It's no secret that anyone with a felony conviction on their record is going to have a difficult time finding a job.
Someone with a history of violent crime is unlikely to be hired to work with the general public. A person convicted of embezzlement isn't going to get that available accounting job.
But proponents of giving people who have paid their debt to society a second chance say convicted felons deserve an equal opportunity in the hiring process.
Former State Sen. Ernie Newton, convicted in 2006 on corruption charges, recently urged members of the state's Sentencing Commission to recommend to legislators a proposal that would enact certain measures that may help a convict find a job.
"Being an ex-felon is almost discriminatory because everywhere you go the door is closed on you," Newton told the group at a hearing late last month.
While Newton, who wants to get back into politics despite convictions including accepting bribes and stealing campaign funds, may not be the best example of someone deserving a second chance at their job, Sentencing Commission members acknowledge that more can be done to assist convicted felons get back on their feet.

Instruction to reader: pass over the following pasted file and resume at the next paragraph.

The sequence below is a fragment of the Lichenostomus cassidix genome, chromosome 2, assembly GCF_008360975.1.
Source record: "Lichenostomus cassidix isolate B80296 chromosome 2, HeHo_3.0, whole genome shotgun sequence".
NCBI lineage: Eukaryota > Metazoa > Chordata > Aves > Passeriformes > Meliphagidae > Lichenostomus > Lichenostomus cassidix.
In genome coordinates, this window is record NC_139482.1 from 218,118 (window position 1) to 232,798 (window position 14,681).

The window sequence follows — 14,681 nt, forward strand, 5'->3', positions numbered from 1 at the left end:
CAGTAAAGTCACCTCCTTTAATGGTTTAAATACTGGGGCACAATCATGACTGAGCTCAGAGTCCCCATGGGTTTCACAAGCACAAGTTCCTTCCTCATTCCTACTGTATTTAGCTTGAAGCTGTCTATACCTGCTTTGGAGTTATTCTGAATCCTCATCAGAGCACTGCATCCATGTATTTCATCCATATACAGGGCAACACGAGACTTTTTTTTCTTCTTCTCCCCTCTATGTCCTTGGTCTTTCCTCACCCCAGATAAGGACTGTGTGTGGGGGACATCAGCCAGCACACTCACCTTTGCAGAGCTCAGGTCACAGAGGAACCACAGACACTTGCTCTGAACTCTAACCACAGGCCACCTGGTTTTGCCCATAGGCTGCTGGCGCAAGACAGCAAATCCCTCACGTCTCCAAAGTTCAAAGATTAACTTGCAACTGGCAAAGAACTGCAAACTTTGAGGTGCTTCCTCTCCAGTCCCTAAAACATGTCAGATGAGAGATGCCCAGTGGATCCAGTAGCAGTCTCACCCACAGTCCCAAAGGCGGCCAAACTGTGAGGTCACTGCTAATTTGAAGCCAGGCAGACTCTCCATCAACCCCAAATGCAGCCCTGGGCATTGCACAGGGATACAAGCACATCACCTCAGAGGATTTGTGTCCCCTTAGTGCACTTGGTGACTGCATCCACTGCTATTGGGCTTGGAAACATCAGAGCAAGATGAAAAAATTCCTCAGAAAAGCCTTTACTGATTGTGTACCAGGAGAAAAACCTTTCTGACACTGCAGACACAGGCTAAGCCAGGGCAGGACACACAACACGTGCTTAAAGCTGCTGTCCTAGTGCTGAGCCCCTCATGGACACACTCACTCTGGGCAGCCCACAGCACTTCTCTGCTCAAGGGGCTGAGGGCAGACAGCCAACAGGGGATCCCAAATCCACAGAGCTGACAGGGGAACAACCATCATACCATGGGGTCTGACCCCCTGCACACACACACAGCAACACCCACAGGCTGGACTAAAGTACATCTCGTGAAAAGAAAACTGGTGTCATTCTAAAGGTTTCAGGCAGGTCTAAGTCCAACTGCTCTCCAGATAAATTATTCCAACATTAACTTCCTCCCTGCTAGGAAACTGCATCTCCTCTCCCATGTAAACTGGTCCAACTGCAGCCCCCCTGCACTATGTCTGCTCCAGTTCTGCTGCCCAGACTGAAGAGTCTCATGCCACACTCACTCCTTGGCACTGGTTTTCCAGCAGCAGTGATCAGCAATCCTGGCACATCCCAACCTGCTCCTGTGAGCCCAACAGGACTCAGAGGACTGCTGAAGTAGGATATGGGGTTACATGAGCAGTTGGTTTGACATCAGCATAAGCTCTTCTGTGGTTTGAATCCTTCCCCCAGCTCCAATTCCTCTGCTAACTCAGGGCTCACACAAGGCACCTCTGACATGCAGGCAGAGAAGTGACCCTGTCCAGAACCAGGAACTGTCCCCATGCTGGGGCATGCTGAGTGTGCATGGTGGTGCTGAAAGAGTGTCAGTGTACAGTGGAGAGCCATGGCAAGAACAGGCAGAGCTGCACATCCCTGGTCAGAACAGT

A proposal called "Certificates of Rehabilitation" would enable a judge or the Board of Pardons and Paroles to issue such a certificate stating that the person is rehabilitated since the time of the offense. The certificate wouldn't mandate that the person be hired and wouldn't be issued to all convicted felons getting out of prison. But advocates say it still might help some people restart their lives.
"The thinking is, if we had some sort of a system to give individuals a good housekeeping seal of approval, that would be meaningful to a potential employer to sort of overcome this stigma of being a convicted criminal," said Michael Lawlor, undersecretary of criminal justice for the governor and vice chair of the Sentencing Commission.
Lawlor said the ex-convict would have the certificate to show an employer that "for what it's worth when I got sentenced the judge said I did something wrong but it doesn't affect my ability to do this or that kind of job. That might help someone get over that hump."
For instance, Lawlor said a person convicted of cocaine possession years ago who has since turned their life around might make a really good employee. But that conviction on their record may remove them from consideration.